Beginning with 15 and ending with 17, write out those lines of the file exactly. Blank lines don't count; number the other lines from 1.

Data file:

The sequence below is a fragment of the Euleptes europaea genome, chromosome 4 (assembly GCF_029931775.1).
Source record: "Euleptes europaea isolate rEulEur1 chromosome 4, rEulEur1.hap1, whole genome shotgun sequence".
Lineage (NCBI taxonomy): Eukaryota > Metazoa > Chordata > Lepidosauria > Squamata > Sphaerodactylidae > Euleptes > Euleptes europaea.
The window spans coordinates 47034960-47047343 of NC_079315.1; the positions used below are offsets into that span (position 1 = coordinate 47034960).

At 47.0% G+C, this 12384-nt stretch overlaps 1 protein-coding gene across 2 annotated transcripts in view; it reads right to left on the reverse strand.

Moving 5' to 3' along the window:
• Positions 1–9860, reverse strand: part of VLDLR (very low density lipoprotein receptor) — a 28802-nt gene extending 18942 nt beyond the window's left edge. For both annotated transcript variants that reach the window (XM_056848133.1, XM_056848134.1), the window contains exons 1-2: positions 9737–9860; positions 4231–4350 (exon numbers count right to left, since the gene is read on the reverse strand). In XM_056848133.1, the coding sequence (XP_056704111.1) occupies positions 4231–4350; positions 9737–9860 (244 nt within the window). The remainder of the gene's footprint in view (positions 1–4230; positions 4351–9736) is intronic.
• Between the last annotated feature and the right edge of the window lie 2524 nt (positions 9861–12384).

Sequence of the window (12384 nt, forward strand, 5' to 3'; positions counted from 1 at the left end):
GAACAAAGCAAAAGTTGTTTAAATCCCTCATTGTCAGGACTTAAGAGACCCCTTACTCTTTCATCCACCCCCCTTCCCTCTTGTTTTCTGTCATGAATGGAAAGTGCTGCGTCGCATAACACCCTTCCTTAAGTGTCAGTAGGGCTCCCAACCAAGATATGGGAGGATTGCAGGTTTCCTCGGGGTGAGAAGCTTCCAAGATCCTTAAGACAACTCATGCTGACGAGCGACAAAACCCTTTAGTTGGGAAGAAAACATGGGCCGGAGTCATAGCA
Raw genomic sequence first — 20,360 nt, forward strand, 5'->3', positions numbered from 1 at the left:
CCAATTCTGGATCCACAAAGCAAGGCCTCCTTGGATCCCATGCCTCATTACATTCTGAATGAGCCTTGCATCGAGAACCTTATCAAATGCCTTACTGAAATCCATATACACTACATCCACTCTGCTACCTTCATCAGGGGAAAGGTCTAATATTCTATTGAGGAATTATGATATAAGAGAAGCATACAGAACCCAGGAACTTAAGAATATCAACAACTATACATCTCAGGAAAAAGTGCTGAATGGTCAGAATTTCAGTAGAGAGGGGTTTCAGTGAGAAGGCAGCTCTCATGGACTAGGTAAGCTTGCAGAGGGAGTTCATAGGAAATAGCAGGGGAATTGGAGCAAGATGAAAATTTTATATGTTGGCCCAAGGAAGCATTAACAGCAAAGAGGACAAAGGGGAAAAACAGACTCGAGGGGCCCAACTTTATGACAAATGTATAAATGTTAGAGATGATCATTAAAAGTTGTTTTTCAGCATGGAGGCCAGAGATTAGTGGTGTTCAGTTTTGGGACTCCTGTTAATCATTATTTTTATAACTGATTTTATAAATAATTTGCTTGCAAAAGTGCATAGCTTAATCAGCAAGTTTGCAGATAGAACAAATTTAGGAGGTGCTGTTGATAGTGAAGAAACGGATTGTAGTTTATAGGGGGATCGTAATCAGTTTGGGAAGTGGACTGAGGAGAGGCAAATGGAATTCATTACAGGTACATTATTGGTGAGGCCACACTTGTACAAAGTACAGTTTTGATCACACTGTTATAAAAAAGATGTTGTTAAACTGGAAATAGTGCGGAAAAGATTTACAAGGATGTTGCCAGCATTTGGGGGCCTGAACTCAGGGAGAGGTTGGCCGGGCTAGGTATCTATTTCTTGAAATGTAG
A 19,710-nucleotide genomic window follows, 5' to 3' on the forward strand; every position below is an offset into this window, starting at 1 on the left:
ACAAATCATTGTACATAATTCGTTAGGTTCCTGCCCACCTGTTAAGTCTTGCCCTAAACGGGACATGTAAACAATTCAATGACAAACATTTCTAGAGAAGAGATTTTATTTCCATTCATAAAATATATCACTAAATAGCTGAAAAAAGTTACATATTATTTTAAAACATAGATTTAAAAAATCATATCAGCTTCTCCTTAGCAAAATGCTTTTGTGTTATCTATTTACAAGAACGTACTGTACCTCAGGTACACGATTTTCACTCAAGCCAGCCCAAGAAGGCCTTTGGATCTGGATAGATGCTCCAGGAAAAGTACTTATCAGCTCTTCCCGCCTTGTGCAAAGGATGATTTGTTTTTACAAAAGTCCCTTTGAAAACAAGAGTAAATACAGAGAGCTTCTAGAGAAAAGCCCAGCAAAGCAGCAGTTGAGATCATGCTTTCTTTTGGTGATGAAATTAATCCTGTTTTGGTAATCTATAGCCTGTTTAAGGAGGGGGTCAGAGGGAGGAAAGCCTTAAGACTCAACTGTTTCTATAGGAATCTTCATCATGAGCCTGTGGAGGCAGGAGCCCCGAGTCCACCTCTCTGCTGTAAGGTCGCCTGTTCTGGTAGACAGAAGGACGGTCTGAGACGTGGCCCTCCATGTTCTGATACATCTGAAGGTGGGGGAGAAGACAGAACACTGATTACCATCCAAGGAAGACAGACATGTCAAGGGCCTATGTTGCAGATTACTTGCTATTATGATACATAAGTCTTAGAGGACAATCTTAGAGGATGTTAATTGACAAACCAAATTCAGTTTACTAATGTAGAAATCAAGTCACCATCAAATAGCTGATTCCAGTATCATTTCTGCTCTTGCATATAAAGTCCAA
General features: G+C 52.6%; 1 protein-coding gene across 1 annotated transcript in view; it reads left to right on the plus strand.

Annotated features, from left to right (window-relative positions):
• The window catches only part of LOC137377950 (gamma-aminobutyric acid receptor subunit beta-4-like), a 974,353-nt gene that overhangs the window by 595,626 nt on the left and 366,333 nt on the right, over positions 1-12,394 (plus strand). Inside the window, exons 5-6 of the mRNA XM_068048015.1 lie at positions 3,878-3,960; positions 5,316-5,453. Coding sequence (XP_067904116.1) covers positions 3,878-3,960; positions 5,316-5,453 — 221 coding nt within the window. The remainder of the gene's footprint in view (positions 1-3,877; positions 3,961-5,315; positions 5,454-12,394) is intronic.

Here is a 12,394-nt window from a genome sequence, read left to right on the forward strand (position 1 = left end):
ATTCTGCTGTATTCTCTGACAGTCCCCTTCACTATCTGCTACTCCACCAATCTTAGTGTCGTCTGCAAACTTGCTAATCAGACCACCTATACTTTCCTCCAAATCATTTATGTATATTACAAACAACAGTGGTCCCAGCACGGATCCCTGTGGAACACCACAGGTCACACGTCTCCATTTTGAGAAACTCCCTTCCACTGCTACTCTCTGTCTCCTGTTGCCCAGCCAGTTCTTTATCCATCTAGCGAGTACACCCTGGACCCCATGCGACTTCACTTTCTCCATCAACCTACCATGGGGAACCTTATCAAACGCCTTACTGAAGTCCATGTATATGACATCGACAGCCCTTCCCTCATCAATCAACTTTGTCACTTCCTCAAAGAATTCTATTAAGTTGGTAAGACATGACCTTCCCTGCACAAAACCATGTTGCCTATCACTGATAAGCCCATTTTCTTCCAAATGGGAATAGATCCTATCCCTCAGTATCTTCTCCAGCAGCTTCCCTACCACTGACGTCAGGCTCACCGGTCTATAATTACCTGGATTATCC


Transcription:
General features: G+C 52.6%; 1 protein-coding gene across 1 annotated transcript in view; it reads left to right on the plus strand.

Annotated features, from left to right (window-relative positions):
• The window catches only part of LOC137377950 (gamma-aminobutyric acid receptor subunit beta-4-like), a 974,353-nt gene that overhangs the window by 595,626 nt on the left and 366,333 nt on the right, over positions 1-12,394 (plus strand). Inside the window, exons 5-6 of the mRNA XM_068048015.1 lie at positions 3,878-3,960; positions 5,316-5,453. Coding sequence (XP_067904116.1) covers positions 3,878-3,960; positions 5,316-5,453 — 221 coding nt within the window. The remainder of the gene's footprint in view (positions 1-3,877; positions 3,961-5,315; positions 5,454-12,394) is intronic.